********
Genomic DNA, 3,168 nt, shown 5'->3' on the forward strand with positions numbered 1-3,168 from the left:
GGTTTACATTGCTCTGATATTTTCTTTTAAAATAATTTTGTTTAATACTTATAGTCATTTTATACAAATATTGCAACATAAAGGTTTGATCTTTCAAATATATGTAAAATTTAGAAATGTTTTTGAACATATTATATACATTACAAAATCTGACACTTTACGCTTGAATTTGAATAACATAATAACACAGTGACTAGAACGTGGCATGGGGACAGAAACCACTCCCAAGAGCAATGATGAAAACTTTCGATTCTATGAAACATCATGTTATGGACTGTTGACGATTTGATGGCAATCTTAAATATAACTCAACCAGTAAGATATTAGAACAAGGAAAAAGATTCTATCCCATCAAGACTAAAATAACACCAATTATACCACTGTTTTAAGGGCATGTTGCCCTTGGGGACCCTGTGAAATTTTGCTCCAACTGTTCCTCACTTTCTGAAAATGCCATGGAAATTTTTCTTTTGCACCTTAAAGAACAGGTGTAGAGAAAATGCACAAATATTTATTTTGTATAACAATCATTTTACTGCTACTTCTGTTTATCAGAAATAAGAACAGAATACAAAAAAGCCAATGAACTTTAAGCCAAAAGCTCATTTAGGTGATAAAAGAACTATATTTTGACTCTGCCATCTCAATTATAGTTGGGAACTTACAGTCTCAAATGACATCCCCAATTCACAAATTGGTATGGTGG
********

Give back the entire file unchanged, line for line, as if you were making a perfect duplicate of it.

Genomic DNA, 3,168 nt, shown 5'->3' on the forward strand with positions numbered 1-3,168 from the left:
GGTTTACATTGCTCTGATATTTTCTTTTAAAATAATTTTGTTTAATACTTATAGTCATTTTATACAAATATTGCAACATAAAGGTTTGATCTTTCAAATATATGTAAAATTTAGAAATGTTTTTGAACATATTATATACATTACAAAATCTGACACTTTACGCTTGAATTTGAATAACATAATAACACAGTGACTAGAACGTGGCATGGGGACAGAAACCACTCCCAAGAGCAATGATGAAAACTTTCGATTCTATGAAACATCATGTTATGGACTGTTGACGATTTGATGGCAATCTTAAATATAACTCAACCAGTAAGATATTAGAACAAGGAAAAAGATTCTATCCCATCAAGACTAAAATAACACCAATTATACCACTGTTTTAAGGGCATGTTGCCCTTGGGGACCCTGTGAAATTTTGCTCCAACTGTTCCTCACTTTCTGAAAATGCCATGGAAATTTTTCTTTTGCACCTTAAAGAACAGGTGTAGAGAAAATGCACAAATATTTATTTTGTATAACAATCATTTTACTGCTACTTCTGTTTATCAGAAATAAGAACAGAATACAAAAAAGCCAATGAACTTTAAGCCAAAAGCTCATTTAGGTGATAAAAGAACTATATTTTGACTCTGCCATCTCAATTATAGTTGGGAACTTACAGTCTCAAATGACATCCCCAATTCACAAATTGGTATGGTGG